The second worst part was the eighth grade sex ed class. The boys weren’t difficult, but they certainly were giggly and full of nervous energy, and when I opened the folder and found that I was to give them a test on masturbation and pregnancy and other bodily functions, I realized why they’d been laughing maniacally ever since they came into the room.

Fortunately, the assistant principal wandered in “just to check on things” just as things were about to get out of control. I’ve never seen a roomful of people get so quiet so fast.

The third worst part was the fistfight. The class I had immediately after lunch was another driver’s ed class, held in a small classroom in which every seat was taken. This meant that I had nowhere to move troublemakers; I couldn’t tell someone to sit by themselves on the far side of the room. The small room also made for a lot of noise, as every squeak, grunt, or cough echoed around the walls. Unfortunately, two of the students, sweaty adolescent females in jeans and dirty denim jackets, chose to sit next to each other specifically so they could continue a running argument on which one of them was the bigger slut (their word). Not ten minutes into the class, as I was at my utter frazzled wit’s end trying to get the kids to shut up and just do their goddamn exercise sheet on parallel parking (I had begun an internal, unvoiced monologue about the whole mess, one in which I cursed like a sailor) the girls suddenly stood up and began clawing and shrieking at each other.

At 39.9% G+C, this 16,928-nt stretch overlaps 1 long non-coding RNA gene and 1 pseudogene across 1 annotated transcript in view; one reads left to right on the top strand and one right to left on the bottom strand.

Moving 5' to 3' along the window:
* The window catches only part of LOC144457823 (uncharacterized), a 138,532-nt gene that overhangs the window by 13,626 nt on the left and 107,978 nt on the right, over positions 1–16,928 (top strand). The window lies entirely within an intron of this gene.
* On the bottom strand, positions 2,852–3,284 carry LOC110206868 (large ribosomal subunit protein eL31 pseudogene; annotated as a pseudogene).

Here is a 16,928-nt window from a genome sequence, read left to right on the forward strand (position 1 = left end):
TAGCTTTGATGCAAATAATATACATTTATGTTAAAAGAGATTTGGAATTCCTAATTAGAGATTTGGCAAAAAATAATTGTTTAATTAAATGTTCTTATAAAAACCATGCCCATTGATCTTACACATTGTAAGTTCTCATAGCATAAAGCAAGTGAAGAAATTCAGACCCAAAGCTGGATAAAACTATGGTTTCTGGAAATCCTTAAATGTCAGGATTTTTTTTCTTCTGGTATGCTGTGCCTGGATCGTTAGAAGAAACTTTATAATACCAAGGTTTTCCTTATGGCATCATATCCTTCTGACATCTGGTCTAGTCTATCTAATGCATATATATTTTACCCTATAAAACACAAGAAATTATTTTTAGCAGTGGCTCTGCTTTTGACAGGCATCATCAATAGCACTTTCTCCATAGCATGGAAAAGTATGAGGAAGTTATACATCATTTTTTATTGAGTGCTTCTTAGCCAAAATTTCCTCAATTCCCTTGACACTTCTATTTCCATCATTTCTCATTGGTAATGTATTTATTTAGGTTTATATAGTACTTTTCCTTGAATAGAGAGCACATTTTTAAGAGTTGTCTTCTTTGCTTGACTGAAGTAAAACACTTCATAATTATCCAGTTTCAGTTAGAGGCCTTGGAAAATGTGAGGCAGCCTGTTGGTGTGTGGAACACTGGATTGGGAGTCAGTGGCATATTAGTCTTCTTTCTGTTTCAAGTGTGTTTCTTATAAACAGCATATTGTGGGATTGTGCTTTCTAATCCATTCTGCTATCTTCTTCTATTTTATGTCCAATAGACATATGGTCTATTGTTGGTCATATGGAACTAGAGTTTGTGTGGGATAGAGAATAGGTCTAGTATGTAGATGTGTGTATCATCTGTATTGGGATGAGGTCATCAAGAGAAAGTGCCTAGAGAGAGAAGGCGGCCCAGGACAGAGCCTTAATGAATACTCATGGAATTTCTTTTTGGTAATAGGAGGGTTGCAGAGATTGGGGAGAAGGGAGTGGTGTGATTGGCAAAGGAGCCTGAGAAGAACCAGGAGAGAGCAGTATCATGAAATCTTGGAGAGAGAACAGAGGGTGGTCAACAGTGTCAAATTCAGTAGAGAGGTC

At that point, I snapped. I shouldered my way between them (which was an odoriferous experience), shoved them apart, glared at them, and then turned and headed for the door, snapping “you come with me.” I didn’t even look back to see if they were following; fortunately, they understood the tone of my voice to mean what it in fact meant (that I was ready to start breaking things, including people) and didn’t cause any further problems. By the time I got downstairs to the office, my trembling anger had worn off somewhat and I remembered to be startled when I looked around and found them close on my heels, following me in to the assistant principal’s office, where I left them and returned to the classroom. I had no further trouble from that class.

That was also the high point of my day: realizing that if you act like you’re used to being obeyed, the students will generally act accordingly.

It wasn’t a completely bad day; the period I spent with the 11th and 12th grade gym class (in Virginia at that time, gym was optional beyond 10th grade), trading stories about college life and sports with them as they rode bicycles around the locker room, was kind of fun.

I had an even better time during the period I spent sitting in the teacher’s lounge having sexual fantasies about some of the other teachers. It was strange, after years of spending lunchtime at Blacksburg High School discussing what color underwear our math teacher had on each day (if you get the impression that she was young and cute and we spent a lot of time dropping pencils in front of her, you’re right), to finally be sitting in a lounge with young, attractive teachers who’d reach under their blouse and adjust their bras without a second thought. Unfortunately, none of them propositioned me. C’est la vie.